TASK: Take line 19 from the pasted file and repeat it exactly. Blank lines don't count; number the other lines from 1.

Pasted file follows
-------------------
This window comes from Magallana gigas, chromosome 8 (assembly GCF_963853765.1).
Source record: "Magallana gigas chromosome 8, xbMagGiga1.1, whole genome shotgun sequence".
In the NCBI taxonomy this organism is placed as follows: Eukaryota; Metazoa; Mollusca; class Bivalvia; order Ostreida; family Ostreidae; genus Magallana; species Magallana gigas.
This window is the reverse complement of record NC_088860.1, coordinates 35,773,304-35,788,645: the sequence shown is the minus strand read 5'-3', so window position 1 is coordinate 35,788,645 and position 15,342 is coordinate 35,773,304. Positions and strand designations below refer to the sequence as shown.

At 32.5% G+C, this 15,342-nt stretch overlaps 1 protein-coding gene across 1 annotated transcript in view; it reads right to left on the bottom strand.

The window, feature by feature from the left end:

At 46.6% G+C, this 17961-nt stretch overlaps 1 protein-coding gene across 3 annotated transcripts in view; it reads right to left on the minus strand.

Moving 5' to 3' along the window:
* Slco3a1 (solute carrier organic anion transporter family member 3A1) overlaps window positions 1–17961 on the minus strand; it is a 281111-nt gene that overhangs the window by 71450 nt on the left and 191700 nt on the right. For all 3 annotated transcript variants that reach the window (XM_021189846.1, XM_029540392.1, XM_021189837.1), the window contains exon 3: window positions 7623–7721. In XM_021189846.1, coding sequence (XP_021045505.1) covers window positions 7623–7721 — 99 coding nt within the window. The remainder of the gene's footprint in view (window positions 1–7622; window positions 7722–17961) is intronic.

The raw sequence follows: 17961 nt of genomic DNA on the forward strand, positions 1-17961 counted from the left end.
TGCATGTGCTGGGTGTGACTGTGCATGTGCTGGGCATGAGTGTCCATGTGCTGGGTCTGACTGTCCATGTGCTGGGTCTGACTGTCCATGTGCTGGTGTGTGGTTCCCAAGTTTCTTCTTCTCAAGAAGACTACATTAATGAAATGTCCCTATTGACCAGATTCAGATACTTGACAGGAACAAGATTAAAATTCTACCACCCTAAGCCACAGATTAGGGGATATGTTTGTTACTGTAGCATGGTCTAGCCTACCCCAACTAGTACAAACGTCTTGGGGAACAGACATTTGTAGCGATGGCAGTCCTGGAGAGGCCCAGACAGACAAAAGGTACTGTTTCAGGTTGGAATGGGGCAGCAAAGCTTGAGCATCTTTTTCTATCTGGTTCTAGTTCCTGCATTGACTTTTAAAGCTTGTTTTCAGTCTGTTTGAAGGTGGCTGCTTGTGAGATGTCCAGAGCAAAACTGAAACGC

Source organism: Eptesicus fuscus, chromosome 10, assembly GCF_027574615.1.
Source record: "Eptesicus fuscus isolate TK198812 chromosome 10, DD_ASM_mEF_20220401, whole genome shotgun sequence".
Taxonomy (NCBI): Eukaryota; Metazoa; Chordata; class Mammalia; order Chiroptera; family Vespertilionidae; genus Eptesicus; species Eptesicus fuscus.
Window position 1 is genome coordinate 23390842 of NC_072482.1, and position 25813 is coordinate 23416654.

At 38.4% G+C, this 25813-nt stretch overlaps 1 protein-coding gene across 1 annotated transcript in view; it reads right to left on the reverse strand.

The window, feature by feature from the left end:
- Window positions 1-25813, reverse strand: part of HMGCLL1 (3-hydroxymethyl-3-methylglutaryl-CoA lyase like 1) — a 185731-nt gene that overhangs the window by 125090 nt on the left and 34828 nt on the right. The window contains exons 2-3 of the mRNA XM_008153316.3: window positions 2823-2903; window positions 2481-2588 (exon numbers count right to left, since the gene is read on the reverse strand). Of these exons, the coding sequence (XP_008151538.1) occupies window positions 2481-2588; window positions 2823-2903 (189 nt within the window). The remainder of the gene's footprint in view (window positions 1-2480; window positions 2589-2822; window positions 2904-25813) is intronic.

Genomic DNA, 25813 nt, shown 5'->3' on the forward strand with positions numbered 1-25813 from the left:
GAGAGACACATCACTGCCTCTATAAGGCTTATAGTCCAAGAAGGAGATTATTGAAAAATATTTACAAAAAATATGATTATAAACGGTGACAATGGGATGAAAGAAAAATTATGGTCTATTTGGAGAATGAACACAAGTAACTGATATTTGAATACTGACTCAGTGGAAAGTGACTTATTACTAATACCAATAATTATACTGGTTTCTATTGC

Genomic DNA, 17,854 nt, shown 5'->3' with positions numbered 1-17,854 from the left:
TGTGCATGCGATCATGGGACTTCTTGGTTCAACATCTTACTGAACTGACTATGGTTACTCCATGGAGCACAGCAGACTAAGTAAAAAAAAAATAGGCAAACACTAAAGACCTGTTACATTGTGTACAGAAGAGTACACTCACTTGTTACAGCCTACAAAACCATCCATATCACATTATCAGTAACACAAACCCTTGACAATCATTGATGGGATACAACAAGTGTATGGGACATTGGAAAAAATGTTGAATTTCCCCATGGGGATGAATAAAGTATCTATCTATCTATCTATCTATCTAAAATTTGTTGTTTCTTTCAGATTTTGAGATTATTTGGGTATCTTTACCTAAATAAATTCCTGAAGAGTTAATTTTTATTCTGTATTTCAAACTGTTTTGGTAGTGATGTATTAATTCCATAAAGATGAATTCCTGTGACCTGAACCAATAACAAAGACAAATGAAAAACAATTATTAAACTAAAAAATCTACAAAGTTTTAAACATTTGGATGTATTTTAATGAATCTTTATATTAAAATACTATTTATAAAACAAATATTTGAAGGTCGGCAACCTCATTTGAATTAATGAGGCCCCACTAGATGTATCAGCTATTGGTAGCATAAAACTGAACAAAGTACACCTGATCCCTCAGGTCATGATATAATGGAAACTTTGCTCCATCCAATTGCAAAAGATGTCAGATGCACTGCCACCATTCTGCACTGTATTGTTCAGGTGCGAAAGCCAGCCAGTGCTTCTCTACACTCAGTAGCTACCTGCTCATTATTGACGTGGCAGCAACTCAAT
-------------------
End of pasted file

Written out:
Genomic DNA, 25813 nt, shown 5'->3' on the forward strand with positions numbered 1-25813 from the left: